By João Pereira, 2L
Soccer is a cornerstone of Brazil’s identity and culture. Attendance at soccer games has exceeded 150,000 people on multiple occasions. Soccer team rivalries simultaneously divide and unite families, friends, and cities. Fans are so attached to their teams that one man nearly plunged himself from the top of a stadium after his team, Vasco da Gama, was relegated to the second tier of Brazilian soccer. Recently adopted legislation has added an interesting page to this century-old romance.
Law No. 14,193 allows Brazilian teams to become limited companies, a “Sociedade Anônima do Futebol,” or “SAF,” for short. Some differences between civil associations, the model of the majority of teams, and SAFs include how board members are selected and the duration of the board’s tenure. Importantly, SAFs are more amenable to an influx of capital because they allow investors to buy the majority of shares in a club. Traditional teams believe that converting into SAFs will allow them to return to their glory days. However, less frequently addressed topics affect this complex legislative action.
Teams, or investors, may use the SAF as a type of investment opportunity. Krakatua Futebol SAF, located in the beautiful city of Curitiba, focuses solely on developing youth players. Their objective is to develop young talents, sell these players, and amass a profit. Although this may seem predatorial, the legislation, if properly enforced, should ensure that both investors and young players benefit greatly.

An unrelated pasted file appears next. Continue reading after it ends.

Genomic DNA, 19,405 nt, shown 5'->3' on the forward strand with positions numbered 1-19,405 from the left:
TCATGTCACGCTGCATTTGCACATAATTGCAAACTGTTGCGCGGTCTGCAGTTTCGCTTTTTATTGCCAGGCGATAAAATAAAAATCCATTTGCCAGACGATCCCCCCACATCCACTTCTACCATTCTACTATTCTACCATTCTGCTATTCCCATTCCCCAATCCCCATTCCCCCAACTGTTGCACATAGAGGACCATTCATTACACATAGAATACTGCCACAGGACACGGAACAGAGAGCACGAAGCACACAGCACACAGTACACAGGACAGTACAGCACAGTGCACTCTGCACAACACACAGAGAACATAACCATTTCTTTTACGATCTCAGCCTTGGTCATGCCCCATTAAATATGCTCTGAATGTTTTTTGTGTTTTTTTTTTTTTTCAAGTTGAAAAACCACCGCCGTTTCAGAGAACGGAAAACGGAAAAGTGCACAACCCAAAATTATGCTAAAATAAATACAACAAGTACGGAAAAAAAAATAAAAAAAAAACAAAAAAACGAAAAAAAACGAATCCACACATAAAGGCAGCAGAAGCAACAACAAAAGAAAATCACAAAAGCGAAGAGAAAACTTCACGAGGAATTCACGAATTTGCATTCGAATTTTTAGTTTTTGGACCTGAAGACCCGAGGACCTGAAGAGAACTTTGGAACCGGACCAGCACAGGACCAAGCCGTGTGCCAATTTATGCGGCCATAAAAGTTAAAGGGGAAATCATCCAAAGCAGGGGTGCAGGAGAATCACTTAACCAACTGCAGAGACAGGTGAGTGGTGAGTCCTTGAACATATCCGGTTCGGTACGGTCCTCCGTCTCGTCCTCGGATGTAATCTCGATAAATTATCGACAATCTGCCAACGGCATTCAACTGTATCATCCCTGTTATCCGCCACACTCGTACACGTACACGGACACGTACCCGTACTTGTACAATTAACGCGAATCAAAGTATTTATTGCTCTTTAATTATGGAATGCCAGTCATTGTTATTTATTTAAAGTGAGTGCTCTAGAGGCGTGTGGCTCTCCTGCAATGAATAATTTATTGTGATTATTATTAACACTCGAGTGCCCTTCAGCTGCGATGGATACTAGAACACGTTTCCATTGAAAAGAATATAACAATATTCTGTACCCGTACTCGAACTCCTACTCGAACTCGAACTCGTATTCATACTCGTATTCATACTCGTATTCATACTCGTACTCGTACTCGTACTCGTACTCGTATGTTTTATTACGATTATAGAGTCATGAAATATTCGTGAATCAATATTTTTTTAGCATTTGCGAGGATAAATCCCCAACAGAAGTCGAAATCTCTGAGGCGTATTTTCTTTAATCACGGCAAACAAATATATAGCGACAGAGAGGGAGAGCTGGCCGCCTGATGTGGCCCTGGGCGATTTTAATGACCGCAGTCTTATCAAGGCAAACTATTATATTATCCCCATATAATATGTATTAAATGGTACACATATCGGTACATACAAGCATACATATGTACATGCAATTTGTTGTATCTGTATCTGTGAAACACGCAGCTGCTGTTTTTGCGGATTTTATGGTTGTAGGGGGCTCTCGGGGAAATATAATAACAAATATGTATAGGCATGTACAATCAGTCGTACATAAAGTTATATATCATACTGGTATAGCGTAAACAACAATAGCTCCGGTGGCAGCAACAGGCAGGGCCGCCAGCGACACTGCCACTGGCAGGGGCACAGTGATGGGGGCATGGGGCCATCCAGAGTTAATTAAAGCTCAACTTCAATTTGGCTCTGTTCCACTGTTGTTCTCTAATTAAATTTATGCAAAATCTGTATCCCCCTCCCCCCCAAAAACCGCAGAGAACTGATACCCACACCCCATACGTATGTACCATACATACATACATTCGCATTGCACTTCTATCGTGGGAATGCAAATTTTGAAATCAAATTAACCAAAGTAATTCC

The SAF law demands societal improvements. In chapter II section II, legislators explicitly require that a SAF promote society’s social and educational well-being by joining efforts with public education institutions. Legislators provided a non-exhaustive list of ways that a SAF could do this, including hiring nutritionists and psychologists, helping the upkeep of schools (including soccer facilities), and acquiring the necessary tools for soccer activities. After transitioning into a SAF, Coritiba Foot Ball Club, a small team in the state of Paraná, has embodied the spirit of the law by instituting several green recycling measures for its stadium.
Finally, the law explicitly includes women’s soccer. Recently, the final game for the women’s national tournament broke attendance records, with 41,000 fans present. Attendance is a sign of a growing awareness of inequality in sports and society. SAFs may play a pivotal role in the fight for equality among female and male sports teams. First, many soccer teams in Brazil have men’s and women’s team. In the case of Cruzeiro, one of the first things the newly implemented SAF did was to give the women’s team better training facilities by giving women access to facilities previously only used by the men’s team. The Cruzeiro SAF forced the renegotiation of women’s contracts for better versions. Finally, SAFs implement change from the ground up, meaning that successful women’s soccer teams can be created with the right investors and growing interests while simultaneously providing financial and structural support that women have lacked for so long in the sport.